Merge 3 sorted files into OutFileName, use 10Mb input and 50Mb output buffers:
for_merge -s 10000000 -S 50000000 --output OutFileName Input1 Input2 Input3
Merge 3 sorted files into OutFileName, calculate size of merge buffers and put log into file:
for_merge --output OutFileName Input1 Input2 Input3 > LOG.TXT 2>&1
The same as above plus summarize system resource usage and write this stats to the log file:
/usr/bin/time -a -o LOG.TXT -- for_merge --output OutFileName Input1 Input2 Input3 > LOG.TXT 2>&1
Test is performed on 3 input files, so, 3-way merge is tested.
There is “run_all.sh” script in the root, which performs such steps:
- builds sources
- prepares input data
- runs tests and prints results on terminal
NOTE It will take appr. 10-20 minutes per each test (including diff check)!
NOTE It will take appr. 20 Gbyte of free disk space!
4.1 Generating input data files
Script “prepare_all_data_files.sh” in “data” directory creates 2 files with sorted data:
- sorted_small_C.dat ~250 Mb, 36.000.000 text lines
- sorted_big_C.dat ~5 Gb, 730.000.000 text lines
Then each of these data files is divided into 3 parts with indexes “part1”, “part2”, “part3”.
The result of this script work is a set of such new files in “data” directory:
So, input data files are ready to start testing application.
4.2 Launching test suite
There are 3 scripts in “test_cases” directory:
- “run_all_small.pl” – runs 4 tests with SMALL data set
- “run_all_big.pl” – runs 1 test with BIG data set
- “run_all_std.sh” – runs standard merging with SMALL and BIG data sets using GNU “sort” utility
There are 3 appropriate (BIG or SMALL) input files (with indexes “part1”, “part2”, “part3”) in each of above test case. After merging, new file appears as the result (with index “result”, f.e. sorted_big_result_std.dat). Also *.rep files are created per each test with timememory consumption results. And at the end, this new merged file is checked with the original file from “data” directory.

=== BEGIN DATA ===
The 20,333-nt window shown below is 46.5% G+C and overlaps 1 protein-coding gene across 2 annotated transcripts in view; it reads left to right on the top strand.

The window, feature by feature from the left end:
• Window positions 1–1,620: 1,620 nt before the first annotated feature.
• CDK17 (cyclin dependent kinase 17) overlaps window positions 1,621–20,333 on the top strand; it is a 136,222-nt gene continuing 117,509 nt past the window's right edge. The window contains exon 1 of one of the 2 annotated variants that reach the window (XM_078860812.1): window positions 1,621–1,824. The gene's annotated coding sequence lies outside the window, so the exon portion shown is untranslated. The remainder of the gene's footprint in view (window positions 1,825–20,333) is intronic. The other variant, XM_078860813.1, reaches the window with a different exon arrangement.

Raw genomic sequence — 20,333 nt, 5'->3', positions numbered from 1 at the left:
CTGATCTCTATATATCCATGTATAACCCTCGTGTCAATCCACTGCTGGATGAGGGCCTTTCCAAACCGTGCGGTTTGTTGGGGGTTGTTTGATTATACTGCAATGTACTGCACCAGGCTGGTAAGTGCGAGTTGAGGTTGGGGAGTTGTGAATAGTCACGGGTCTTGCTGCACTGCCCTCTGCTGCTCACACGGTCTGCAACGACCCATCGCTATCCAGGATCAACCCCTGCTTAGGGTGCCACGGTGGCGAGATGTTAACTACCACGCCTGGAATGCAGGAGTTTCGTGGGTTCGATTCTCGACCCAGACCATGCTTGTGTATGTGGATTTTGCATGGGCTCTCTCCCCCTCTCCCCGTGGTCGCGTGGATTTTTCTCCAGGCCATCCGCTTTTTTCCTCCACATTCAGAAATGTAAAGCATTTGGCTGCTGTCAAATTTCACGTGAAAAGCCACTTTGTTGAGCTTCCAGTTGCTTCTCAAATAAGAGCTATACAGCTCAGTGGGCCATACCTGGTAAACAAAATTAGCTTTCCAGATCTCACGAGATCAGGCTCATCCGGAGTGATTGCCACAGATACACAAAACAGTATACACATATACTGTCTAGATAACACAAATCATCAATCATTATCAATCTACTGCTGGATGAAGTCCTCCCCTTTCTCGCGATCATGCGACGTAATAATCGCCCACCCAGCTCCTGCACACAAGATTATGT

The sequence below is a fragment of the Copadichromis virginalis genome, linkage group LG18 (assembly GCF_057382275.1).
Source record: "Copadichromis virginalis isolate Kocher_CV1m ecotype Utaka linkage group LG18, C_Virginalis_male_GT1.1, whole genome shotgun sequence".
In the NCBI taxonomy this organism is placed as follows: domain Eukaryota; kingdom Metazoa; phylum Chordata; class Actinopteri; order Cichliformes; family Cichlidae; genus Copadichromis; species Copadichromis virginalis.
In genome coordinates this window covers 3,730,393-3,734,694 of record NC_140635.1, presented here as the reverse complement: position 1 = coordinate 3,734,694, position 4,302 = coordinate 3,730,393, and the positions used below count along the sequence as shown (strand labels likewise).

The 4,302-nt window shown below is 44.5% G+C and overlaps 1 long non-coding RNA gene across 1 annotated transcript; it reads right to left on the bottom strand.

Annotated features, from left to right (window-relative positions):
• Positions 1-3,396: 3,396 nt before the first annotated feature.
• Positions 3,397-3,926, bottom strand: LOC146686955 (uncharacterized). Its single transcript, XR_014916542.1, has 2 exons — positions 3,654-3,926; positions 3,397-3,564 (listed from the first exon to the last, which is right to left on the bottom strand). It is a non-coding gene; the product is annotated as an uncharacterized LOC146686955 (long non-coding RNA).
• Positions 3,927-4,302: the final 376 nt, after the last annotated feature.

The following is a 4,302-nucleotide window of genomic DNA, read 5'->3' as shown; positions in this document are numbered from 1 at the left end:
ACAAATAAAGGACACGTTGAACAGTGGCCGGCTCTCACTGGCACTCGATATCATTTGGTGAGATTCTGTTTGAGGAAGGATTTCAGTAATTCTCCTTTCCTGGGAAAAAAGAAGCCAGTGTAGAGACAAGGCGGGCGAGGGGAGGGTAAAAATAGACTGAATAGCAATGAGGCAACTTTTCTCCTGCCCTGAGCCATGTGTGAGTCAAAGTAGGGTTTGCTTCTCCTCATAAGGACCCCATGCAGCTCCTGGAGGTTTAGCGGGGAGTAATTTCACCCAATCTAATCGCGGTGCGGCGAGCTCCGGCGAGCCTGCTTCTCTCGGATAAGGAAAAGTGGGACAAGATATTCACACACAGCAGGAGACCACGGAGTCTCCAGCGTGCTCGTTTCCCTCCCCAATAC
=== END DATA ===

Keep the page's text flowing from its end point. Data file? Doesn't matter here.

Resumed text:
5. Results of testing
Here is the comparison of time test results of our application “for_merge” and standard GNU “sort” utility. Intel CoreDuo platform was used with 2G RAM.
5.1 SMALL data set
- merging 3 sorted files ~85 Mb each
- 255906560 bytes output file, 36.000.000 text lines
for_merge (2 threads)
GNU sort (1 thread)
5.2 BIG data set
- merging 3 sorted files ~1.7 Gb each
- 5118131200 bytes output file, 730.000.000 text lines
for_merge (2 threads)
GNU sort (1 thread)
The obtained time test results demonstrate that “for_merge” is approximately 25% faster on “User time” parameter.
“System time” parameter is approximately equal because the sizes of input and output files are the same in both applications, and I/O operations are similar on the current hard drives with the huge cache memory.
“for_merge” shows more efficiency in merging because of using 2 threads in Forecasting algorithm. On the other hand, “GNU sort” is rather fast and efficient utility too, keeping in mind that it is developed for years by knowledgeable open source community.
- rewrite generation of input files using “pwgen” utility 😉
- improve the speed of I/O by using several hard drives. Recommendations from Knuth in v.3, 5.4.9
- play with different sizes of input and output buffers to improve the speed as mentioned in Knuth, v.3, 5.4.9